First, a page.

So you want to know about MLB Network

If you’re a nutjob for the sport of baseball like we are, then you’ve long been wondering what MLB Network entails. I know we’re pretty curious about it ourselves. It’s made us start wondering if it would be worth it to ditch our cable package and just use that idle dish that has been sitting on our porch since we moved in. We have a feeling that this network might end up hooking us in where NFL Network could not.

You’ve probably heard about some of the basics. When MLB Network launched on January 1st, it was in 50 million homes bla bla bla.

Over at Halos Heaven a poll is already being conducted on thoughts of the new network. It’s fairing favorable with over half the voters being in bliss with their new show-toy.
Bless You Boys has a similar discussion post about the network, where they go into detail on the early on show analysis:

Here’s my strongest initial thought after watching three-plus editions of “Hot Stove,” their off-season studio show: If you’re going to discuss transactions that teams have or haven’t made – for instance, why Manny Ramirez hasn’t signed with anyone yet – three ex-players aren’t going to give you a full insight into the situation.

Harold Reynolds, Al Leiter, and Barry Larkin all said, “Hey, I’d want that guy as a teammate. I’d tell my GM to sign Manny.” Okay, sure. As a player, you want your team to be better. But what might a general manager think about signing someone like Manny? How would he weigh his production versus his clubhouse reputation? What is he looking at, in regards to a contract? How would he try to sell this to his team’s owner?

I always knew Larkin was meant for television, even if he is only makeshift thus far. Hopefully Leiter, Lark and Harold Reynolds step it up so that Baseball Tonight is forced to be worthy of being watched again.

The network also has 26 thursday night games slated for this upcoming season (there’s only 26 thursday nights in a baseball season! bummer). No word yet on whether or not these games will be “flex” games like in the NFL, with the most appealing matchup on a slate of games getting the nod on the network.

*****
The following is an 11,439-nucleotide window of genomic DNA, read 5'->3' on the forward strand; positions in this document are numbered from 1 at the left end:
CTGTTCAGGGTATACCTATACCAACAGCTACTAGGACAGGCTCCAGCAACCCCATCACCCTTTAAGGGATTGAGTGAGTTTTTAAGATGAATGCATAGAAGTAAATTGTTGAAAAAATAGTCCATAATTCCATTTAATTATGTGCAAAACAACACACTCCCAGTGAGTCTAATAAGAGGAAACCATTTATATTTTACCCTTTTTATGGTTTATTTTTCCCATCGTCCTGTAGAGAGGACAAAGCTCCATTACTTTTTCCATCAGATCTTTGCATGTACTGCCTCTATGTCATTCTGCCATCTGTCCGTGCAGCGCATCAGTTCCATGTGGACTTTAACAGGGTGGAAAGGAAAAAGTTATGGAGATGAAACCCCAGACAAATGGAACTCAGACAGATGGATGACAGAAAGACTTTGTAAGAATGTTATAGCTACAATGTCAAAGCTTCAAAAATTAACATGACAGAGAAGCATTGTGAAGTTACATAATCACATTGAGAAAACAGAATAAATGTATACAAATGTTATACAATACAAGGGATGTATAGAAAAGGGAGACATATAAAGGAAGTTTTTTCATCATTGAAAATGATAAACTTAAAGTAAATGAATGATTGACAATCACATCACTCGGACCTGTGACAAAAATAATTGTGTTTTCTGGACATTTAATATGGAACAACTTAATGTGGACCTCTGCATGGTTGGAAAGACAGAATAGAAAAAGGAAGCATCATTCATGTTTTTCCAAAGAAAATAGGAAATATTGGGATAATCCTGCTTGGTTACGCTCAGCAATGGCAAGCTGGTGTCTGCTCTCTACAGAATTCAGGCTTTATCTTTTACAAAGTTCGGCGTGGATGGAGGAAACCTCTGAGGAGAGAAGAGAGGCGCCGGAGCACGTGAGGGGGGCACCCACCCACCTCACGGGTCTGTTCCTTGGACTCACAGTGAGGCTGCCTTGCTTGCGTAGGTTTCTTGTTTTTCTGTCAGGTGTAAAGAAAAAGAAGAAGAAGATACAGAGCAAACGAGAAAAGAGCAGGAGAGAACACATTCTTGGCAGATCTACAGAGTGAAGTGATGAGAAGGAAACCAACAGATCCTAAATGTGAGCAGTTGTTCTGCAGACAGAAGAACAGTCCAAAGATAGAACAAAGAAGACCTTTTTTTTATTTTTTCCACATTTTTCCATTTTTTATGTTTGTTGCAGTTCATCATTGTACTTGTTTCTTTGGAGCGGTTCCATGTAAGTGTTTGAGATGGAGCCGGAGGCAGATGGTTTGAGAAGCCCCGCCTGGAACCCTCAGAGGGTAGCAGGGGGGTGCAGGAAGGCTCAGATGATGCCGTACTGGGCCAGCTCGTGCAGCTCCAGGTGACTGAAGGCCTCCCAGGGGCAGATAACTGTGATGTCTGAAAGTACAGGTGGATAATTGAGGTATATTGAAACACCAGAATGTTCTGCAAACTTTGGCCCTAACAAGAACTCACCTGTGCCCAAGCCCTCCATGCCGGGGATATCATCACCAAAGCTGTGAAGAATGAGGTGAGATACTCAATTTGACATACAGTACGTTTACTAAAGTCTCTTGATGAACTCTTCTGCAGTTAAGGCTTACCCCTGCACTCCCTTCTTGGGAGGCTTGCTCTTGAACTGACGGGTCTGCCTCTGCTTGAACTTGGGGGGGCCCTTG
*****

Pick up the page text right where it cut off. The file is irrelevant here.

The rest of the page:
One fan took in a nostalgic program on the network–which is where we would find ourselves watching countless hours of nothing else but.

I was thereafter filled with six hours of baseball lover’s ecstasy. First up was the broadcast of Don Larsen’s perfect game, from Game 5 of the 1956 World Series…say it ain’t so! And not only was it the broadcast, but to introduce it and provide a huge amount of priceless background and commentary on that momentous occasion was the pitching battery that day – Don Larsen and Yogi Berra! Pitcher and Catcher are now 79 and 83 years old, respectively, but remember the day as if it were yesterday. Yogi was finishing Bob Costas’ sentences before he could get the worlds out – names, dates, ball and strike counts, everything. It was amazing. They both smiled when recalling that day, as the way they told the story made you feel as if you were with them that day. Going out to the bar the night before with Larsen, because there was “nothing else to do”. Did you know that neither of them spoke a word to eachother the entire game? I do now!

We’re surprised that no one thought to do the MLB Network before now, unless of course you count YES Network, which was a genius idea. If only every fan base had a channel devoted to their team’s history, nightly game, and then some analysis! Every. Single. Day. Do you have any idea what it would do for the sport?

Hopefully the end result of MLB Network is rave review after rave review raising the awareness of our favorite sport and causing the competition to up the ante a little bit.